M: What’s something fun you can teach in five minutes? 

B: When I teach risk management, I do a fun “five minutes later” drill where I ask people to imagine what they would do if there was a house fire. Everyone makes it outside safely—so what will you be concerned with once you’re out? For example, I always put my keys, wallet, and my wife’s purse in a certain place every night so we can grab everything vitally important quickly in case of an emergency. It’s a fun yet impactful drill. 


M: What are three fun facts about you? 


  • Even though it was a lifetime ago, the fact that I am prior Special Forces is always interesting. During that time, I served as a communications expert on a military freefall team. I was skydiving from 18,000 feet, at 2 a.m. with 300 pounds of gear on.  
  • Even though I am no longer skydiving at 2 a.m., I still wake up early to teach kickboxing courses. I love being a kickbox instructor, so the 3:30 a.m. wake-up call is worth it! 
  • I was once chased by an elephant in Kenya on a safari. I made it back, though!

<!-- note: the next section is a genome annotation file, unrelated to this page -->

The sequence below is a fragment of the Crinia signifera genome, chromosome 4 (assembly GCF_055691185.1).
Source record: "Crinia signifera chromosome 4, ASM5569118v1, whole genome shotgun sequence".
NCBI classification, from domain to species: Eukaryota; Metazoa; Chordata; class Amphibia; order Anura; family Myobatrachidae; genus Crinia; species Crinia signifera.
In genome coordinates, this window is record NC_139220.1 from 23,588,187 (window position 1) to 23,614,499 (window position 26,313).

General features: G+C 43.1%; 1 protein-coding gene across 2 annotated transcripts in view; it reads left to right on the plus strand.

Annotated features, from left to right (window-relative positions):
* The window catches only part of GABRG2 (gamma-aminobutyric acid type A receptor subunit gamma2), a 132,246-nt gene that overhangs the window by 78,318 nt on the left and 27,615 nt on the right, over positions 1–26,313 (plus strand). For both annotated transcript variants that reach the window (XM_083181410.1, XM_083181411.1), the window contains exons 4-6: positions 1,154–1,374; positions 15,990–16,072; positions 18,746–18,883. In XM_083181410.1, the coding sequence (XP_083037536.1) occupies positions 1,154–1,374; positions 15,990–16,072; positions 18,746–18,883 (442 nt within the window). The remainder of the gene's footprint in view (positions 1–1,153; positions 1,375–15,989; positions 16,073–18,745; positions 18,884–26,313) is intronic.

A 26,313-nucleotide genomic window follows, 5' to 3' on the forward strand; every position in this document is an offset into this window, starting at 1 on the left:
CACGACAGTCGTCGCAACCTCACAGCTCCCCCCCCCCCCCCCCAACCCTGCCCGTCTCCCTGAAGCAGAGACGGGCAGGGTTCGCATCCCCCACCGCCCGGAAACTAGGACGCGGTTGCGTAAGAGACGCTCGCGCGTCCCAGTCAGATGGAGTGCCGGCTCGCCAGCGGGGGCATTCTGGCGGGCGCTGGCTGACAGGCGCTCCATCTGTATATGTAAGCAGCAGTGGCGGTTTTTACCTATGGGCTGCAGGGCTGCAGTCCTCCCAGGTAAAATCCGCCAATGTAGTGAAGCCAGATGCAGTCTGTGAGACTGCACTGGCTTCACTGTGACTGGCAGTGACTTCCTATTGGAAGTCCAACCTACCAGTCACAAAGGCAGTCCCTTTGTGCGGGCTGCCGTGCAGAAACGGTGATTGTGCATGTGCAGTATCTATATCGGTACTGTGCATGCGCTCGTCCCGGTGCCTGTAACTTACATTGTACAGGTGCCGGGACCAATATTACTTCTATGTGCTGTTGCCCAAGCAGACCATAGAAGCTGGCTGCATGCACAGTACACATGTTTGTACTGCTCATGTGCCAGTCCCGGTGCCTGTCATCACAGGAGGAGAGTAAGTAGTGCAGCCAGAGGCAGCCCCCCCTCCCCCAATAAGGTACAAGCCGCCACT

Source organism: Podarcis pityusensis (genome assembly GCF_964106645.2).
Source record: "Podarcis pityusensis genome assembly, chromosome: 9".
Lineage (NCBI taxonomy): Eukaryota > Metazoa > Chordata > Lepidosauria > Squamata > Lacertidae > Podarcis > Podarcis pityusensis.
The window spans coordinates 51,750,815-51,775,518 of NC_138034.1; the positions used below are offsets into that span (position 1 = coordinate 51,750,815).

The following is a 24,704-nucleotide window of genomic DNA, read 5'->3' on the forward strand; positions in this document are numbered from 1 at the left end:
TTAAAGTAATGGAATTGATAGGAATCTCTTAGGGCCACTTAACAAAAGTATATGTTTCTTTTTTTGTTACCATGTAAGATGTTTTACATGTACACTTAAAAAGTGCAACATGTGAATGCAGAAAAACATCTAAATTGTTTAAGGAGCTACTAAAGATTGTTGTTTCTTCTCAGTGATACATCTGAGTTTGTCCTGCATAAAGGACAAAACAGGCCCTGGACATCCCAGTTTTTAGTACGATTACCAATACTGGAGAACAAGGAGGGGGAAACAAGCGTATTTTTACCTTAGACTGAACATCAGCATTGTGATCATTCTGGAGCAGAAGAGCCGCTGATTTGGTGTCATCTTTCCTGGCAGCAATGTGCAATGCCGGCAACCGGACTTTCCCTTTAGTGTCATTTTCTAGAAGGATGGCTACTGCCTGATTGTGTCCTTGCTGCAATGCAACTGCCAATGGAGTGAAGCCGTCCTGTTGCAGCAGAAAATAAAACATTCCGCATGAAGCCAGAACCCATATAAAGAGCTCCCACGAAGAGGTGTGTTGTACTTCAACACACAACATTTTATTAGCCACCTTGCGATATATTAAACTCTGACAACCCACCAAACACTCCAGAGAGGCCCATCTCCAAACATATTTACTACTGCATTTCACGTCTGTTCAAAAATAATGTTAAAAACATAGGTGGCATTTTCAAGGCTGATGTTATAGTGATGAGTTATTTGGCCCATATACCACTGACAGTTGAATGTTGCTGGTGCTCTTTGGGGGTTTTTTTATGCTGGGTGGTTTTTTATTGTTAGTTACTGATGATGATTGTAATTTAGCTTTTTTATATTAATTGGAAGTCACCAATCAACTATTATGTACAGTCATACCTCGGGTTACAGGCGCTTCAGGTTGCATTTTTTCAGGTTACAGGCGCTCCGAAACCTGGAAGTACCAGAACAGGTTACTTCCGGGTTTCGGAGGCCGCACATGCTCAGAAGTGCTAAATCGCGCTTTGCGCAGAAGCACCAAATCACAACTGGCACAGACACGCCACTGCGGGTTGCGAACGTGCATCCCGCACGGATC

M: Is there anything else you would like to share about project management or the Project Management Fundamentals course you teach? 

B: The course is great for team building, too. I incorporate interactive yet powerful small group exercises into the course. If a company sends three or four different people from different verticals within that company, we can group them together for the exercises to bridge communication and understanding gaps. 

Also, everything we do in the course is reality-based. You can walk away with 10, 15, 20 things to implement within your company (as long as your company culture allows you to). The more you put into the course, the more you’ll take away! 


Marah Whitaker headshot

Marah Whitaker (think Laura with an M) serves as the marketing assistant for the UTC Center for Professional Education. During the workday, she spends time writing blog posts, creating content for social media, developing email campaigns, and building relationships with CPE’s customer base. During her free time, you can find her getting lost in a good book, having spontaneous dance parties, playing piano, and going to Buffalo Wild Wings on Wing Night. Professionally and personally, she aspires to live by Mr. Feeny’s advice, “Dream. Believe. Try. Do Good.” She strives to use her passions to serve others and contribute positively to the world around her.

Connect with Marah on LinkedIn.